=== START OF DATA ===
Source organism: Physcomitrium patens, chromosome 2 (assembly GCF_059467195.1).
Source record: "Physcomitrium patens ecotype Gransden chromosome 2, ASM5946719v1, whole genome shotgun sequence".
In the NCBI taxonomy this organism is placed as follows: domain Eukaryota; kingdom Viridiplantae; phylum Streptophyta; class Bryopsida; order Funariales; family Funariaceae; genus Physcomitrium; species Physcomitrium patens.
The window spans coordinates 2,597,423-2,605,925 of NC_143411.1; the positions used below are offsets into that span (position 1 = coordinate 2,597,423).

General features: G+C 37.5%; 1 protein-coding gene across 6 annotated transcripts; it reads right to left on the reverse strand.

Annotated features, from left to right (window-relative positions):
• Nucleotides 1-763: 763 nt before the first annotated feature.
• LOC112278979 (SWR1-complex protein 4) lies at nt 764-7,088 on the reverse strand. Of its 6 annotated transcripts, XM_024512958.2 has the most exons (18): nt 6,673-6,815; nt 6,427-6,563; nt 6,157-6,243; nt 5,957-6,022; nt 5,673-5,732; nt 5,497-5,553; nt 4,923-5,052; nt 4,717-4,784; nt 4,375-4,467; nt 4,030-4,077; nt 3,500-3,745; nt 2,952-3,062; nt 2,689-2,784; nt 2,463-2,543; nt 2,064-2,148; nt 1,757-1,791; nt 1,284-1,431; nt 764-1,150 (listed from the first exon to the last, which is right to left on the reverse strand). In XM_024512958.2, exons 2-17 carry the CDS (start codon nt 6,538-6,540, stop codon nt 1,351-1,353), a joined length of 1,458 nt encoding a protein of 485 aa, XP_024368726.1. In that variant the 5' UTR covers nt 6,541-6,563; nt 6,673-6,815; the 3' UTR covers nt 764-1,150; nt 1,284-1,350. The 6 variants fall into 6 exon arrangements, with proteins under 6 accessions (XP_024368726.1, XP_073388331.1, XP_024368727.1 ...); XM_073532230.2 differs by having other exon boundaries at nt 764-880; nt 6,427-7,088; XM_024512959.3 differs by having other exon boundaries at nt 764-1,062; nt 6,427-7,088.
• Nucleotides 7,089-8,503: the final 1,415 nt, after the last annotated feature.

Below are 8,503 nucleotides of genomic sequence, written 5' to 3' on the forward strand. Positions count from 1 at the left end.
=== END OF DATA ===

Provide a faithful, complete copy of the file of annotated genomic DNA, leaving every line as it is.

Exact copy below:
Source organism: Physcomitrium patens, chromosome 2 (assembly GCF_059467195.1).
Source record: "Physcomitrium patens ecotype Gransden chromosome 2, ASM5946719v1, whole genome shotgun sequence".
In the NCBI taxonomy this organism is placed as follows: domain Eukaryota; kingdom Viridiplantae; phylum Streptophyta; class Bryopsida; order Funariales; family Funariaceae; genus Physcomitrium; species Physcomitrium patens.
The window spans coordinates 2,597,423-2,605,925 of NC_143411.1; the positions used below are offsets into that span (position 1 = coordinate 2,597,423).

General features: G+C 37.5%; 1 protein-coding gene across 6 annotated transcripts; it reads right to left on the reverse strand.

Annotated features, from left to right (window-relative positions):
• Nucleotides 1-763: 763 nt before the first annotated feature.
• LOC112278979 (SWR1-complex protein 4) lies at nt 764-7,088 on the reverse strand. Of its 6 annotated transcripts, XM_024512958.2 has the most exons (18): nt 6,673-6,815; nt 6,427-6,563; nt 6,157-6,243; nt 5,957-6,022; nt 5,673-5,732; nt 5,497-5,553; nt 4,923-5,052; nt 4,717-4,784; nt 4,375-4,467; nt 4,030-4,077; nt 3,500-3,745; nt 2,952-3,062; nt 2,689-2,784; nt 2,463-2,543; nt 2,064-2,148; nt 1,757-1,791; nt 1,284-1,431; nt 764-1,150 (listed from the first exon to the last, which is right to left on the reverse strand). In XM_024512958.2, exons 2-17 carry the CDS (start codon nt 6,538-6,540, stop codon nt 1,351-1,353), a joined length of 1,458 nt encoding a protein of 485 aa, XP_024368726.1. In that variant the 5' UTR covers nt 6,541-6,563; nt 6,673-6,815; the 3' UTR covers nt 764-1,150; nt 1,284-1,350. The 6 variants fall into 6 exon arrangements, with proteins under 6 accessions (XP_024368726.1, XP_073388331.1, XP_024368727.1 ...); XM_073532230.2 differs by having other exon boundaries at nt 764-880; nt 6,427-7,088; XM_024512959.3 differs by having other exon boundaries at nt 764-1,062; nt 6,427-7,088.
• Nucleotides 7,089-8,503: the final 1,415 nt, after the last annotated feature.

Below are 8,503 nucleotides of genomic sequence, written 5' to 3' on the forward strand. Positions count from 1 at the left end.